iPhone 5 review

The Apple iPhone 5 thinner, lighter and faster than its predecessors

What is a hands on review?
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For

  • Bigger screen
  • 4G capability
  • Better front-facing camera

Against

  • No iP5-specific iOS 6 features
  • Battery life still not great
  • Prefer the old Maps design

The Apple iPhone 5 is thinner, lighter and faster than its predecessors. But not necessarily its competitors. Here's our iPhone 5 review

The Apple iPhone 5 has finally been confirmed and T3 was there to get a first look at the Cupertino brand's new slimline smartphone.

As well as being Apple's skinniest phone yet, the new iPhone 5 also sports 4G LTE connectivity, and a slightly longer screen with a 1136 x 640-pixel resolution, while the new A6 chip is twice as fast as previous versions.

The new phone also features a new, smaller connector, improved battery life and a new iSight camera.

Does Apple's new handset bring enough to the table to take on rivals such as the Samsung Galaxy S3, HTC One X and Nokia Lumia 920? We went hands-on to find out...

iPhone 5: Size and build

In the hand, the 112g iPhone 5 unquestionably feels lighter and thinner. The 7.6mm depth is impressive, considering that this smartphone is much more powerful than the iPhone 4S.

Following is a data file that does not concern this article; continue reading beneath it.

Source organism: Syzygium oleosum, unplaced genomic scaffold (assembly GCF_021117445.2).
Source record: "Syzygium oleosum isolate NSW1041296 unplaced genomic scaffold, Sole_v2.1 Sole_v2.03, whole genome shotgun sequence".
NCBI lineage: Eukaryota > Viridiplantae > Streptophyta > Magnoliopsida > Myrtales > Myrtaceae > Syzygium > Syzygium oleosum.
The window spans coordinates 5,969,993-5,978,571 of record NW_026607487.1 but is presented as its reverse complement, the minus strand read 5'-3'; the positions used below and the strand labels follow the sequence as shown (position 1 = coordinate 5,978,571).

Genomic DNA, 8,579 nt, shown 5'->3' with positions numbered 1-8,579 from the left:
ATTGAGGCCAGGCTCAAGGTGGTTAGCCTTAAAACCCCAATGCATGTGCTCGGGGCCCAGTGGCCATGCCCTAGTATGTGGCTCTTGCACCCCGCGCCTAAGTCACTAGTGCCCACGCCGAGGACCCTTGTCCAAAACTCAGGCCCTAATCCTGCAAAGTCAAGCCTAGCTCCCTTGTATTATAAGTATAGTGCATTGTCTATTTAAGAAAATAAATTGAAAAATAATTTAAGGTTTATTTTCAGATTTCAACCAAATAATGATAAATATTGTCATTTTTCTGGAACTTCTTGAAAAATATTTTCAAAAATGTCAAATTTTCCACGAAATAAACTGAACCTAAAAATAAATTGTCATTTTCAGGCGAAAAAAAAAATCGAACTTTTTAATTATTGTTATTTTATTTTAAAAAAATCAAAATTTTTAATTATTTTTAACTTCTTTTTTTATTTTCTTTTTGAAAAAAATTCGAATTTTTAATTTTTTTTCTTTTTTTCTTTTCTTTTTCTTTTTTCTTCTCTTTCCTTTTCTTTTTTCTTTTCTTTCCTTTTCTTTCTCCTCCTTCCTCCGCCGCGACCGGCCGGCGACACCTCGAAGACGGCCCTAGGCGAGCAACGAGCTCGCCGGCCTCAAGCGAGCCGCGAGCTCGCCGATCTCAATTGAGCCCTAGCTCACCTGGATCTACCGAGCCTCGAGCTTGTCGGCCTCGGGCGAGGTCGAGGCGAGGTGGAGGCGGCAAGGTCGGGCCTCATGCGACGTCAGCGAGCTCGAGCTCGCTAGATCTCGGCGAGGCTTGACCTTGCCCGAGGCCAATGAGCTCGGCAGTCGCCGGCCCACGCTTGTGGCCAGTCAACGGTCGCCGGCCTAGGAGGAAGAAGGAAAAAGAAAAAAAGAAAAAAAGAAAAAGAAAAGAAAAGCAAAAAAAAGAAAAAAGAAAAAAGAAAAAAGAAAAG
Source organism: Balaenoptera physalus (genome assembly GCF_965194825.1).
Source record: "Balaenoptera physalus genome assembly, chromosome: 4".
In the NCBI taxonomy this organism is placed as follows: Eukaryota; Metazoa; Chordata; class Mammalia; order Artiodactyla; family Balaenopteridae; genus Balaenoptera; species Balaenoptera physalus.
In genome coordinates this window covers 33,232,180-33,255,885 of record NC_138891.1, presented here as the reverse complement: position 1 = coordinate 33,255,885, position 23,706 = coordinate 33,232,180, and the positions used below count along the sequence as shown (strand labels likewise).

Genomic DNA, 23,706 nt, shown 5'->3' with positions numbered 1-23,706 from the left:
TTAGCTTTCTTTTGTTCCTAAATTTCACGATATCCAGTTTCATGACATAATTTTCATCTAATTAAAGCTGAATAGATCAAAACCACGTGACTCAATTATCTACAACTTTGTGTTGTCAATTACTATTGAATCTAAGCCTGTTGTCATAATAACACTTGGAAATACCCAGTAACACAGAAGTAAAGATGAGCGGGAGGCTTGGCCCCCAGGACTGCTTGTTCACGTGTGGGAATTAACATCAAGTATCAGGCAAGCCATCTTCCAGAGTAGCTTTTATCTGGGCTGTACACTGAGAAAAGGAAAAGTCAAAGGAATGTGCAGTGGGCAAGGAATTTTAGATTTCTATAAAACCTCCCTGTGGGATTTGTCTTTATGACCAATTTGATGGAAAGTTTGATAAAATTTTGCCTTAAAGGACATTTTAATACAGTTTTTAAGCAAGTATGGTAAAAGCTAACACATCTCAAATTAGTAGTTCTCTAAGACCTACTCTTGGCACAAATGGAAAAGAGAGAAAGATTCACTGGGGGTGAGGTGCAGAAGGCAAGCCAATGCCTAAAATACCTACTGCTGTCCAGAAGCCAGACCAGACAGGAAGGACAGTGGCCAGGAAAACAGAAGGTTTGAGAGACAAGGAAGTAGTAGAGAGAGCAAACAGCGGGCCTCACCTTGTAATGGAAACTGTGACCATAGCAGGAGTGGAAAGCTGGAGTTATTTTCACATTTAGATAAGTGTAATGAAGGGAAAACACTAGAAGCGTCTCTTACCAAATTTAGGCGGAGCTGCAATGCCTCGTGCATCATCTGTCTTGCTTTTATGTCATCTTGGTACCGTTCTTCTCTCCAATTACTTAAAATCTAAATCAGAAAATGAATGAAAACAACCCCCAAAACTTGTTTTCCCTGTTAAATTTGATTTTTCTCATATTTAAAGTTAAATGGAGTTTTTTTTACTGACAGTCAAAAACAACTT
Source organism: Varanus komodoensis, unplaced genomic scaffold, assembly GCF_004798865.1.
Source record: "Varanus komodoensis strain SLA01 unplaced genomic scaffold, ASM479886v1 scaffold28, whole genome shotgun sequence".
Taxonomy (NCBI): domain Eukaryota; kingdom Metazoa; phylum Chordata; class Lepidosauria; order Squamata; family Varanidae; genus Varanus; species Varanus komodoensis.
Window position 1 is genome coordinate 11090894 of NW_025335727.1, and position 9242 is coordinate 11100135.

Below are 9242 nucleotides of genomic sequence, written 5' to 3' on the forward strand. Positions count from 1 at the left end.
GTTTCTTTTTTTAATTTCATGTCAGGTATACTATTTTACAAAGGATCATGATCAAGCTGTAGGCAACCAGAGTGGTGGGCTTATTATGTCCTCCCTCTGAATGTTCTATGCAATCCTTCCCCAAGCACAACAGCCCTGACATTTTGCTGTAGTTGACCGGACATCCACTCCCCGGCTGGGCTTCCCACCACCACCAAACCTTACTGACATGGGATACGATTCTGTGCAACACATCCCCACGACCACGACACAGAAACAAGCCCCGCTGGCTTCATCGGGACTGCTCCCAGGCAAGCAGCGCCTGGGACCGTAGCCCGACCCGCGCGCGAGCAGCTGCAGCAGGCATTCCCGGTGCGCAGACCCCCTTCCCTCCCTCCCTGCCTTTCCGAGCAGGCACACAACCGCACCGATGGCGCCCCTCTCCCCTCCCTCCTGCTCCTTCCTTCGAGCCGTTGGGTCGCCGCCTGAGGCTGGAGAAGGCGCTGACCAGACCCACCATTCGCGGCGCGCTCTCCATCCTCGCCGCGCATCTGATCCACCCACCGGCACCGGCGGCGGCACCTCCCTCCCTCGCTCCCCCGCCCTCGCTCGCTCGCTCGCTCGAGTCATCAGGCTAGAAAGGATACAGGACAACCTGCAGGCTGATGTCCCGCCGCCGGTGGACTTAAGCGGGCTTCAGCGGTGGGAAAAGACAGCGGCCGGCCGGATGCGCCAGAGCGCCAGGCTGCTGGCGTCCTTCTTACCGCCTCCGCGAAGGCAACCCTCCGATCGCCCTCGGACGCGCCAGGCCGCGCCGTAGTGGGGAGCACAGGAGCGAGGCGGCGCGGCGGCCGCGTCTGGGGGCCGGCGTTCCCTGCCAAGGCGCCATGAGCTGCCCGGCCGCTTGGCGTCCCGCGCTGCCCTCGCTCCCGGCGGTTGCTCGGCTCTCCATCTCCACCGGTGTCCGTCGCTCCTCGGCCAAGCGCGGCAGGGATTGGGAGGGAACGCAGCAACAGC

However, while the aluminium/glass construction is gorgeous to look at, the reduction in weight also makes it feel less industrial and less sturdy.

We'd take a lighter phone adorning our pocket any day, though. A nano-SIM on the side replaces the old-style mini-SIM, which forms part of the reduction in size, while the new Lightening connector replaces the 30-pin model, again, helping to shave off precious millimetres. A final note on size - it's 9mm taller than the iPhone 4S but the same width.

The headphone socket is now on the bottom – we'll have to see how this works in the wild.

The two-tone back on both black and white models give it a premium feeland Apple tells us the back is crafted from the same anodised 6000 series aluminium material used in Apple MacBooks.

Video: Has Apple trumped Samsung in the smartphone war? Check out our video below to find out

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iPhone 5: Features

Standout features that we've had a play with lie within the make-up of iOS 6. Maps has been rebuilt from the ground up and now looks sharper, quicker and has some flashy features such as the cool 3D Flyover that allows you to zoom right into satellite imagery and rotate around landmarks as if you're playing God.

It also includes turn-by-turn navigation that will have the likes of TomTom and Garmin reaching for the booze cabinet.

Video: Check out our Maps demo clip, below

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Siri
has also had an upgrade, now boasting the ability to launch apps and post Facebook entries by voice. Both were 50/50 successful in our limited hands-on time, so watch this space for an extended review.

One of the biggest feature upgrades is with the camera. It's now branded iSight and, while offering the same 8mp lens, now has improved HDR and PhotoStream sharing.